Facilitating the Spread of Knowledge and Innovation in Professional Software Development

Write for InfoQ


Choose your language

InfoQ Homepage News Are iPhone and Unity3D taking away Flash Developers

Are iPhone and Unity3D taking away Flash Developers

This item in japanese

Adobe Flash can’t run on iPhone, an emerging gaming and mobile rich Internet application (RIA) platform. Indeed, Unity3D, a cross-platform browser/mobile gaming software framework, directly competes with Flash, and it is on iPhone. All these facts form this basis for Jesse Warden’s June 25 blog post entitled Flash Player 11: Gaming Platform.

As a seasoned RIA professional who is deeply involved with Flash/Flex, Warden makes a keen observation in this post

There are still many developers who utilize multiple technologies on a variety of projects. I’m speaking specifically about the variety of developers in the Flex and Flash community who’ve publicly shifted their focus to talk more about iPhone and Unity development than Flash/Flex. Keith Peters, a prominent Flash Developer, has been doing a significant amount of Objective-C development for iPhone applications. Peters is not 100 percent converted; he hasn’t coded AS3 in six weeks. I’ve read about many others on Twitter who typically brand themselves as Flash/Flex developers that have started doing iPhone development, and some are doing so professionally.

While the rest of the post is formulating the expectation that Adobe will put more effort into Flash 11 to enforce Flash as a gaming platform, Warden’s observation on the shifting focus of many developers ignited significant discussion among readers.

For example, John Dowdell of Adobe disagrees with Warden, stating:

You may be reading too much into mailing-list presence. Factors such as noise ratio, overall volume, and new topics versus reruns all play a role too.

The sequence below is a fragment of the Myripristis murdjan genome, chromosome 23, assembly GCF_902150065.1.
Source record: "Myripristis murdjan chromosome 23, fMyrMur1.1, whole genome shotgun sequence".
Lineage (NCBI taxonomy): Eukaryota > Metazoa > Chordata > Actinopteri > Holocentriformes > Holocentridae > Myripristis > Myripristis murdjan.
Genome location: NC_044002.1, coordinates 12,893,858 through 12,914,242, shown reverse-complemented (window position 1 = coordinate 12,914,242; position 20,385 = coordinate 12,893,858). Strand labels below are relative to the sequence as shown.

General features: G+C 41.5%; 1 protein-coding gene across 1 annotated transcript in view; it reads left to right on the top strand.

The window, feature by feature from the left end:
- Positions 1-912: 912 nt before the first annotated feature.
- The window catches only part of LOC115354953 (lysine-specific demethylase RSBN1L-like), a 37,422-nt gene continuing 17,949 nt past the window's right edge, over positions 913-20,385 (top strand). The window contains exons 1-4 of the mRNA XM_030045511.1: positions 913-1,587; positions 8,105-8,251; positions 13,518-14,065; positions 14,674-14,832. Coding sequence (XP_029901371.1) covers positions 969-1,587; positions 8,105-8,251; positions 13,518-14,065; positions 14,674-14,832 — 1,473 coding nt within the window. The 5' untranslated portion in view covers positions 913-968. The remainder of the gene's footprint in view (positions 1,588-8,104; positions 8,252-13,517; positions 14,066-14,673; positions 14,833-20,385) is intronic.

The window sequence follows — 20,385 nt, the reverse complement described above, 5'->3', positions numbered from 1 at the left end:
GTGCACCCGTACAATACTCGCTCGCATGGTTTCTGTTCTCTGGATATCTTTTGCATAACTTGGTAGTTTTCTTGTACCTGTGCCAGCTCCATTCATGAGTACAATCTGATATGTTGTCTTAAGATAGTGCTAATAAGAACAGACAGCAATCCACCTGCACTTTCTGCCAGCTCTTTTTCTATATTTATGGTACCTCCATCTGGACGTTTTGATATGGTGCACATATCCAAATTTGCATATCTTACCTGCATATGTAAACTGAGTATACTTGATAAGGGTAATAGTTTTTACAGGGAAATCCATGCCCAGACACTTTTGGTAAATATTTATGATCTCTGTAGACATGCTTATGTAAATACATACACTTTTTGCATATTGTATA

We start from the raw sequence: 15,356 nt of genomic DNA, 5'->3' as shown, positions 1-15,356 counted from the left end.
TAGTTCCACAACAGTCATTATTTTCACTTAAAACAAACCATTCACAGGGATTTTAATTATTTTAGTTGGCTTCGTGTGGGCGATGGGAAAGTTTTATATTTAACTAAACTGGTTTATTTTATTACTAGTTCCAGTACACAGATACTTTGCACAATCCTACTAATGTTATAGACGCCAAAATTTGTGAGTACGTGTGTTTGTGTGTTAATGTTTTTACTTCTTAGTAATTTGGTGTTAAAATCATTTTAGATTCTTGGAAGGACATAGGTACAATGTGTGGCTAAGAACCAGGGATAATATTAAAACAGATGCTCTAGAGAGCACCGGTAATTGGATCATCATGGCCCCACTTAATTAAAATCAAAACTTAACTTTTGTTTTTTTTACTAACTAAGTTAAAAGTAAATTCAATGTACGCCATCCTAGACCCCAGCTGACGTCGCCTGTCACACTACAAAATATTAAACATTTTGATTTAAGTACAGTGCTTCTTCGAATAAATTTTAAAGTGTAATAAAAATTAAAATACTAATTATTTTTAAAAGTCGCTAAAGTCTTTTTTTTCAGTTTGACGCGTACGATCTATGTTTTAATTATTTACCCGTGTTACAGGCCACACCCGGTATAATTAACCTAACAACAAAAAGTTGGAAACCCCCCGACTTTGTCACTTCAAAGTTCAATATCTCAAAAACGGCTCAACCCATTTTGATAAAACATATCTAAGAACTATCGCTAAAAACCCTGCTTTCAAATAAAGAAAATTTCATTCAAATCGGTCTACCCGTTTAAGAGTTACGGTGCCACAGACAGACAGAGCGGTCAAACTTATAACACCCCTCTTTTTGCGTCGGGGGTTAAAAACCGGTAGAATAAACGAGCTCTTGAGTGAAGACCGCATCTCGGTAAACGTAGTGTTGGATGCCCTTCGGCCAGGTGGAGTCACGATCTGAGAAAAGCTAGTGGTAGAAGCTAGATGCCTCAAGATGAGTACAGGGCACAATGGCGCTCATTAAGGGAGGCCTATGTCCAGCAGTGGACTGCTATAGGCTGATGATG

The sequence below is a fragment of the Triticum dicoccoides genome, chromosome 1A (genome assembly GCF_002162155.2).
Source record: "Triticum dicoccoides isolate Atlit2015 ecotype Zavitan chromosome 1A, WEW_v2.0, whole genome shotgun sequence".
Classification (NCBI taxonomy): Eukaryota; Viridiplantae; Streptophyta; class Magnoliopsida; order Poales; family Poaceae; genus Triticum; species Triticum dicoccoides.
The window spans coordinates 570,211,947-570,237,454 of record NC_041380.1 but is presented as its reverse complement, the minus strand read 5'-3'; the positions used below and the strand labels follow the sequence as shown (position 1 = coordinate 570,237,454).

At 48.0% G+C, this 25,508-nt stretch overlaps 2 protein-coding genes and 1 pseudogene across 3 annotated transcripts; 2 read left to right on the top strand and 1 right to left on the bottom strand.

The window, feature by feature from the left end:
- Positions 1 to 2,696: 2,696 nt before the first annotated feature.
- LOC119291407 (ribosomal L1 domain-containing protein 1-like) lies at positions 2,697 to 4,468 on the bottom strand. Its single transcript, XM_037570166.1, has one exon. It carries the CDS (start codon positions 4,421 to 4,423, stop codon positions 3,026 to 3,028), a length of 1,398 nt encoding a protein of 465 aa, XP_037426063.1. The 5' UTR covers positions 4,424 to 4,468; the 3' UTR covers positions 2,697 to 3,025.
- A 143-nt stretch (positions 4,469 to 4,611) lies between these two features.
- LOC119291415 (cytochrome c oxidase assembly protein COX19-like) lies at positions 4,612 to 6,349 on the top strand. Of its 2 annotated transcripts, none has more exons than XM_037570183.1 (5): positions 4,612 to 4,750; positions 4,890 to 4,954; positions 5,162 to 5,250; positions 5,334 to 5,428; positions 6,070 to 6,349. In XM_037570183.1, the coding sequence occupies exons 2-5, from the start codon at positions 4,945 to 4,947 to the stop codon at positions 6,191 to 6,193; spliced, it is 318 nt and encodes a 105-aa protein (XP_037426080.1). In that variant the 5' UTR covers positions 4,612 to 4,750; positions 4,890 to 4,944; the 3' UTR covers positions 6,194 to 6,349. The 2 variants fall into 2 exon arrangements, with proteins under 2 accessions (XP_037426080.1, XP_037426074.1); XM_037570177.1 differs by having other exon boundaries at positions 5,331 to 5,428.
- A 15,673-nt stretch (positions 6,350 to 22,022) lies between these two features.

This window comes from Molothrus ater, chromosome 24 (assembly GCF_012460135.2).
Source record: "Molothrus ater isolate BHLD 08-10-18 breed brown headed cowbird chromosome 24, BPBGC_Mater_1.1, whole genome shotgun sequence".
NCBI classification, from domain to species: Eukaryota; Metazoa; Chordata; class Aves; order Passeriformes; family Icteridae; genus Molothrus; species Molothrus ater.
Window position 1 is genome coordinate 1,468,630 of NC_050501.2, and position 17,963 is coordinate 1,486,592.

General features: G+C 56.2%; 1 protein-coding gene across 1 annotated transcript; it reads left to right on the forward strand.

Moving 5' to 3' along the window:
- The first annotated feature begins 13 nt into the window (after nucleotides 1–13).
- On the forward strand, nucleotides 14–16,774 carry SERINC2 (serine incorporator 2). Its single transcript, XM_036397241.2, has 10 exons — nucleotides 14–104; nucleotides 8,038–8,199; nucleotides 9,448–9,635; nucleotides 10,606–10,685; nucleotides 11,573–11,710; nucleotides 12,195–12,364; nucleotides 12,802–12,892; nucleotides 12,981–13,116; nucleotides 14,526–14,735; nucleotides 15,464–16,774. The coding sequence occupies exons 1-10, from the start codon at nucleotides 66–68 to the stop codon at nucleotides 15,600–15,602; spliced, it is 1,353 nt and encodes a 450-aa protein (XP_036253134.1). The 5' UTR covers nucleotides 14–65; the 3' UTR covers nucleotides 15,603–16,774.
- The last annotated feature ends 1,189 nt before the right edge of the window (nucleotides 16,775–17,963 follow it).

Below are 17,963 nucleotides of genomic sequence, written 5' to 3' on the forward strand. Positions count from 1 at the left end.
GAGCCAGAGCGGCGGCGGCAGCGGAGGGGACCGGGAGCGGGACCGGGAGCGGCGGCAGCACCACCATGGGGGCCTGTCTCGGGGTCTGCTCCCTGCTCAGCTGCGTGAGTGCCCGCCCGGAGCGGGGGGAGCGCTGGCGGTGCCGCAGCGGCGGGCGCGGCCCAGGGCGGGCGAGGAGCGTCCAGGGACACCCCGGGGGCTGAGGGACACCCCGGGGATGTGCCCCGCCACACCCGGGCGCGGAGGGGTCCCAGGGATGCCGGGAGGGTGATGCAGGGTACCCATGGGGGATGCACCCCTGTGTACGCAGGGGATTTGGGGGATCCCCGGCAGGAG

The phrase “the Flex & Flash community is losing developers” needs to be substantiated. It is easy for an external de-vangelist to cite this assertion as gospel.

JesterXL shares his experience:

I am seeing traditional Flash/Flex developers defecting to iPhone and Unity, while in the past, we all collectively just bashed competition. So yes, the use of SWF tools is increasing overall. I’m just shocked at seeing a small number of both stalwarts and noobs starting to defect, whereas in the past, I thought that would never happen given the landscape. To me, that says something important is happening.

Developer Jeffry Houser provides a more moderate view:

From my perspective of the world, a lot of Flex developers these days are early adopters. As the technology–and developer base–matures, it only makes sense for a lot of those early adopters to look for the next big thing. Today, iPhone development is the next big thing.

InfoQ likes to hear what our readers think about this discussion.

Rate this Article